Courtesy of the MIT researchers
These days most of us have tampered with the invention of speech-to-text — a relatively novel software revelation that allows users to text hands-free. But what if that software could be reversed in an effort to bring words to life for the visually impaired? That’s what researchers at the MIT Media Lab are trying to achieve through their new finger-mounted reading device that works to convert written text into synthesized speech in real time.
The new prototype uses software to provide feedback, either tactile or audible, that can guide the user’s finger along a line of text while reading out the corresponding words in real time. The group of MIT researchers created two variations of the device that will help guide the user’s fingers over the words as they read.
The first iteration used two haptic motors, one on top and one below the finger, to help guide the user’s finger via vibrations. When the motor on top of the finger vibrates, it indicates to the user to lower the device as they scroll across the page. When the motor beneath the finger vibrates, it indicates to the user that the tracking finger needs to be raised.
The second iteration uses audio feedback rather than haptic motors to help guide the tracking finger. This version uses a musical tone that increases in volume once the tracking finger begins to drift away from the line of text. So far, trials haven’t provided a clear indication from users over which iteration is more successful, but the researchers are concentrating on the model that uses audio feedback, as it allows for a smaller, lighter-weight sensor.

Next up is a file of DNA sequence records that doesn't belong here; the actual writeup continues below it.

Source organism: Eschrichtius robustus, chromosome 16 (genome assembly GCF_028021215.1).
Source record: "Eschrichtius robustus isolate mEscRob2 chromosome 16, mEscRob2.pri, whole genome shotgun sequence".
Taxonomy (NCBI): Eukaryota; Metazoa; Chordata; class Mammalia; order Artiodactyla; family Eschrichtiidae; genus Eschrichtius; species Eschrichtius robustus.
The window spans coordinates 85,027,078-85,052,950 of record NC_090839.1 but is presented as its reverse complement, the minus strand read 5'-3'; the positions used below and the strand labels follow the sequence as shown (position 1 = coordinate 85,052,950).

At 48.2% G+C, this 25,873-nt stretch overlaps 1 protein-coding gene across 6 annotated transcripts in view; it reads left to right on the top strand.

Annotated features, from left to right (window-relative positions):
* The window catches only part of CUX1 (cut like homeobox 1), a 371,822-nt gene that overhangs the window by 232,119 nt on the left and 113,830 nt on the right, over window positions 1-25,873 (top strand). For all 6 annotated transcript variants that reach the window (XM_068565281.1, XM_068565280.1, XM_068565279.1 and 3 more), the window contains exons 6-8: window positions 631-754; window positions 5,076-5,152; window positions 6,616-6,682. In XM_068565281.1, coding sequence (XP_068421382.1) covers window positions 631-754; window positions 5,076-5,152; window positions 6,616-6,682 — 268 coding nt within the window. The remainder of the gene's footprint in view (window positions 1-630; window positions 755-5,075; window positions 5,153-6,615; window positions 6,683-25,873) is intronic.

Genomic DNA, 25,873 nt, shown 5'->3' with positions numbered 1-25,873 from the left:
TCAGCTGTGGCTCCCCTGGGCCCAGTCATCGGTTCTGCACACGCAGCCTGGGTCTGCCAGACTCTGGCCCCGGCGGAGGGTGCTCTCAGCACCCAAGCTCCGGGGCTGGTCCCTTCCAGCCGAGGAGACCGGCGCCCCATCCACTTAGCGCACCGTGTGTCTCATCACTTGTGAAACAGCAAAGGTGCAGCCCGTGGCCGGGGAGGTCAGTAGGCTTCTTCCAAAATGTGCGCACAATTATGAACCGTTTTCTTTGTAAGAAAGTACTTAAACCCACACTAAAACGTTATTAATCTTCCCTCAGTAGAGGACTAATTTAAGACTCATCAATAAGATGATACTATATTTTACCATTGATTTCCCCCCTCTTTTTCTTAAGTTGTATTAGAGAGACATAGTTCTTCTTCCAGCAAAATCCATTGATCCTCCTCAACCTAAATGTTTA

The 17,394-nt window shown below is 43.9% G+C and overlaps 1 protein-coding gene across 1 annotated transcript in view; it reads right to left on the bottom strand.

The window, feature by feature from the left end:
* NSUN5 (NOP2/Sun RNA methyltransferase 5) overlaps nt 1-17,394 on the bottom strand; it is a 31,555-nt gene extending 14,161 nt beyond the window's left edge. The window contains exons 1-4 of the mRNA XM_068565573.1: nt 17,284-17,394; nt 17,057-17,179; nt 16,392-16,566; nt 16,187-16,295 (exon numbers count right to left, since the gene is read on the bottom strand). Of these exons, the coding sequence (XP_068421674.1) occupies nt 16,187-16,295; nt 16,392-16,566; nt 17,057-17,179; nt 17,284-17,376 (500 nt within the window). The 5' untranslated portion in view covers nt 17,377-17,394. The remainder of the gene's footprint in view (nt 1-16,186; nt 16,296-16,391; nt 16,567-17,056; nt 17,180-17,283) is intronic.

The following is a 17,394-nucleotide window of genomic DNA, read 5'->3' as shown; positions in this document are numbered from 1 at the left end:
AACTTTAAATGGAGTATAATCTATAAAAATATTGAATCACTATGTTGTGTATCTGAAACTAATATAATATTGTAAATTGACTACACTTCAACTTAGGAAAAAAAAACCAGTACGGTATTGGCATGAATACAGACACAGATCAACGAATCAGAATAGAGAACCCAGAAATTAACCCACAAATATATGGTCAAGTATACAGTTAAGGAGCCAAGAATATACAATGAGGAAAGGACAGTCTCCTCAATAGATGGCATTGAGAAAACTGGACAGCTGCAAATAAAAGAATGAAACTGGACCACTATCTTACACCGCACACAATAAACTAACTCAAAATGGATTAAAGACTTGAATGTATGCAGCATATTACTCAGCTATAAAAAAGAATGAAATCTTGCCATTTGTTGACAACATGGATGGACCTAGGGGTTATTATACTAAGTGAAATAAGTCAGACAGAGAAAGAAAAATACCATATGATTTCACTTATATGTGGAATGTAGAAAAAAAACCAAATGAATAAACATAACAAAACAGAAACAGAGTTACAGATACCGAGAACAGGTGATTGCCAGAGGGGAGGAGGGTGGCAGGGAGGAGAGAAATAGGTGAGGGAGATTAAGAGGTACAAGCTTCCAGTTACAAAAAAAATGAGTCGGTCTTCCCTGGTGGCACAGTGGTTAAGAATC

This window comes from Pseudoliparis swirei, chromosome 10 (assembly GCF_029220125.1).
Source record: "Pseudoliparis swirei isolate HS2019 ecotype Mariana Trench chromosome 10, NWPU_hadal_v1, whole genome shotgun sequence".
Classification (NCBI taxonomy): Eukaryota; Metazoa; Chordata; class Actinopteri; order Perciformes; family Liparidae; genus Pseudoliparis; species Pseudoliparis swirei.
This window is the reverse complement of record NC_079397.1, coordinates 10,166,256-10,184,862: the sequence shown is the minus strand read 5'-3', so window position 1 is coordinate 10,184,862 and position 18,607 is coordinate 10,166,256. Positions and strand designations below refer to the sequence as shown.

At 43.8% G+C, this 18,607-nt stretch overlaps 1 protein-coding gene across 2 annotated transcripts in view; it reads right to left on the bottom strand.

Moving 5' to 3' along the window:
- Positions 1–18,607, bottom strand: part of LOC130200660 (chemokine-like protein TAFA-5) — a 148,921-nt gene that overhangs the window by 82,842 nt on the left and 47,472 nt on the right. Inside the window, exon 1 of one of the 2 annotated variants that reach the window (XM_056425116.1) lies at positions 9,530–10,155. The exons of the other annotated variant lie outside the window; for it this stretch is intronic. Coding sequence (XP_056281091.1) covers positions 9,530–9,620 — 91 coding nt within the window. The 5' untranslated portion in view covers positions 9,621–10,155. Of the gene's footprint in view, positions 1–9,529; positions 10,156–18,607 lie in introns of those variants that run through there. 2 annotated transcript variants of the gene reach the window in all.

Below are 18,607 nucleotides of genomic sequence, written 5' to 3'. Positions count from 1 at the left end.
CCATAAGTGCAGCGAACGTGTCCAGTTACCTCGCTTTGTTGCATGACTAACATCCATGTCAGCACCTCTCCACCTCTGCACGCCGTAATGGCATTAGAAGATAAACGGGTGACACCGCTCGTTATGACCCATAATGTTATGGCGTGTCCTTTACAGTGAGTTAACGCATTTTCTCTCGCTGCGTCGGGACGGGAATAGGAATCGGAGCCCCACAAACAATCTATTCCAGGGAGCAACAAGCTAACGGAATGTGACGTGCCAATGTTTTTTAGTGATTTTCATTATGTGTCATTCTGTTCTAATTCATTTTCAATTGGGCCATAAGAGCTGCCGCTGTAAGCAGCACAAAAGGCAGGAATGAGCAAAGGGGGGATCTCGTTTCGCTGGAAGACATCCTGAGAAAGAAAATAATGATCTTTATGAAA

The new finger-mounted device is the latest out of MIT that aims to help the visually impaired through camera technologies. Last summer researchers from MIT’s Computer Science and Artificial Intelligence Laboratory (CSAIL) developed a device that pairs a 3-D camera with vibrating motors and a braille interface to help the visually impaired identify and map their surrounding environments. The technology focuses on providing navigation and object identification abilities to the visually impaired using 3-D cameras that provide detailed information to the user.
Similarly, this new finger-mounted device aims to provide text identification abilities to visually impaired users in real time, regardless of the source of text. The key to the device translating words into audio in real time is an algorithm for processing the camera’s video feed that was specifically developed for the function of translating text to speech.
Each time a user places the device at the start of a new line, the algorithm makes a series of guesses about the baseline of the letters. Given each estimate of the baseline text, the algorithm also tracks each individual word as it slides past the camera. When it recognizes that a word is positioned near the center of the camera’s field of view, it crops the word out of the image. The image is then passed to an open-source software that can recognize the characters and translate the word into synthesized speech.
For now, the prototype works through a connection with a laptop where the algorithms can be executed. As the group moves forward with the work, the aim is to develop a version of the software that can run on a smartphone to make the device more portable.
Along with aiding the visually impaired, the group also believes the device could be useful for a variety of other applications, such as a tool for patients who struggle with dyslexia or reading comprehension. In time, researchers hope the device can not only help the visually impaired read text, but one day begins to receive information on objects in their surrounding environment as well. Until then, the group hopes to restore some sense of sight to the visually impaired — even if it’s just one word at a time.